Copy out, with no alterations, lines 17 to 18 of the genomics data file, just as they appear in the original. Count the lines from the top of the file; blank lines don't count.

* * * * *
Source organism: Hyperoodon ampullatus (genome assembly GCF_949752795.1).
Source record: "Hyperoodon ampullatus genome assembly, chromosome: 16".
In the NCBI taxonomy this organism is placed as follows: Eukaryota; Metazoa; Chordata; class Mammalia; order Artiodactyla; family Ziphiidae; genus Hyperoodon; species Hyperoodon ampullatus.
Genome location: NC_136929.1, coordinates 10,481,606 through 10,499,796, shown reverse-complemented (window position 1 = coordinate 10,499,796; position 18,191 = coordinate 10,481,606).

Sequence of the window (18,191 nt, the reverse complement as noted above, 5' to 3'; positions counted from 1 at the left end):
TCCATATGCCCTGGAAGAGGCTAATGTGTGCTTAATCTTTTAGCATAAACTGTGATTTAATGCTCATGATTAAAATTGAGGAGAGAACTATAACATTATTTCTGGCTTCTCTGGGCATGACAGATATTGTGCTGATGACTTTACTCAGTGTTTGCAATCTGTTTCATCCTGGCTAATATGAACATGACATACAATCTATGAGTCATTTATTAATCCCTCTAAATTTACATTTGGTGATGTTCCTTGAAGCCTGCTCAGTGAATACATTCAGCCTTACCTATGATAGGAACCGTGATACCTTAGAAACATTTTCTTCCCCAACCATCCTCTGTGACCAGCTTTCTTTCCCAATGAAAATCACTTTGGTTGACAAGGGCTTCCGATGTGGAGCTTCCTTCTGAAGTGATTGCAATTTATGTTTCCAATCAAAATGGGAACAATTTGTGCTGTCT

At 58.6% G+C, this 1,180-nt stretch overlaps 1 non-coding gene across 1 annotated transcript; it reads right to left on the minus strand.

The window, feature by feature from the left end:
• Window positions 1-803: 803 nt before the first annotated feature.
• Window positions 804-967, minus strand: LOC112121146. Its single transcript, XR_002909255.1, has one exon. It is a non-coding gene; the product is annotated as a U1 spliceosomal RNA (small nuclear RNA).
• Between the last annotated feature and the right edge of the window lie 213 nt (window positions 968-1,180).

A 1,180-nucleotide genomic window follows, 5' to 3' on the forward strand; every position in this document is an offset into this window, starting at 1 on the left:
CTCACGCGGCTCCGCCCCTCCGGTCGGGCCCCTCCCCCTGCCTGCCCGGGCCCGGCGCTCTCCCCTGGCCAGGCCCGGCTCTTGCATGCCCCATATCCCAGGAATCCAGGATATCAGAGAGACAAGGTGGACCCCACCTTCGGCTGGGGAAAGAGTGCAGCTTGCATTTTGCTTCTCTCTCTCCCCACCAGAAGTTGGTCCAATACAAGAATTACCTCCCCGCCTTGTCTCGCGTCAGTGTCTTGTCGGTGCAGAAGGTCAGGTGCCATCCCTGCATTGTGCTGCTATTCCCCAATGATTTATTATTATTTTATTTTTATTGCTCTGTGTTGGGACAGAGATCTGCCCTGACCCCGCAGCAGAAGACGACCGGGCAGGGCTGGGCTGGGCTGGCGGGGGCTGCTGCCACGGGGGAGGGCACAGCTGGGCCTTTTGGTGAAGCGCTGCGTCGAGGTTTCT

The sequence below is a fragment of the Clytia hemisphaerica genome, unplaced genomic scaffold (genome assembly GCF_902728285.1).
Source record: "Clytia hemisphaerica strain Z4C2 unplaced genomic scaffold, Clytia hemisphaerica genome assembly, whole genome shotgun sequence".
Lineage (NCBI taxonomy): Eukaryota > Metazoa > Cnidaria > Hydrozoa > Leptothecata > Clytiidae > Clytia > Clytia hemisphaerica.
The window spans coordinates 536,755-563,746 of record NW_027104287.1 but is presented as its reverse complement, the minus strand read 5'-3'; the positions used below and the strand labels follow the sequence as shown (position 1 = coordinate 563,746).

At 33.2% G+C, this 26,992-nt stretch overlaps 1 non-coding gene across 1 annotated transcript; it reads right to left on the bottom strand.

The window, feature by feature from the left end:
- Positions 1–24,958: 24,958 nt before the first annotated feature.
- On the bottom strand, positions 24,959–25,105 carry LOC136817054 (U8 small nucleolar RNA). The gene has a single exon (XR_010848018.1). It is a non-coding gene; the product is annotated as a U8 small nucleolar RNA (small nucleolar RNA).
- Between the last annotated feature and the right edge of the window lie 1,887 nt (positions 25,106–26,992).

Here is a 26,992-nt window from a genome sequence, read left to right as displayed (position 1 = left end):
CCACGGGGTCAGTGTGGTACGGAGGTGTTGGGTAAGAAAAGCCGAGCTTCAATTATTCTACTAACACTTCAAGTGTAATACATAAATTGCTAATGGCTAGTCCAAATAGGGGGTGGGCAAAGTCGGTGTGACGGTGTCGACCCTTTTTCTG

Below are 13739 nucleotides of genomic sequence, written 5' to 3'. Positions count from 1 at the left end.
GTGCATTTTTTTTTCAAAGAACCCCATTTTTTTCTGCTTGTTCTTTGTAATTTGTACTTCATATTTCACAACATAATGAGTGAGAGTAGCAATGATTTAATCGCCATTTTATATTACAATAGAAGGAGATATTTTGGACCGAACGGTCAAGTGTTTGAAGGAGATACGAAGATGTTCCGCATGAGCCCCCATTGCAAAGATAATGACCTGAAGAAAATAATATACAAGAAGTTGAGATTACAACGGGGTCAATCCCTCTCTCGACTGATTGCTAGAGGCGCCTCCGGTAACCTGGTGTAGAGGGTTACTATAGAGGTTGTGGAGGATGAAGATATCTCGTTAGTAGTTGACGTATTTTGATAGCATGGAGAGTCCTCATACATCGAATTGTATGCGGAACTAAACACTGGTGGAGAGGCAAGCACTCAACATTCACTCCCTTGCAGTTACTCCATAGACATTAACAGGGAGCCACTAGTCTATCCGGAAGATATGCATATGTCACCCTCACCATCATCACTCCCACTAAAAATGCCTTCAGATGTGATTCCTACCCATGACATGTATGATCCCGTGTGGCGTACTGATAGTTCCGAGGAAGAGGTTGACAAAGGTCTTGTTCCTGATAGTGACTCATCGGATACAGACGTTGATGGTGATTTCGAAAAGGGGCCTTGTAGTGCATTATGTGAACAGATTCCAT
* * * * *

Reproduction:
The window spans coordinates 536,755-563,746 of record NW_027104287.1 but is presented as its reverse complement, the minus strand read 5'-3'; the positions used below and the strand labels follow the sequence as shown (position 1 = coordinate 563,746).

At 33.2% G+C, this 26,992-nt stretch overlaps 1 non-coding gene across 1 annotated transcript; it reads right to left on the bottom strand.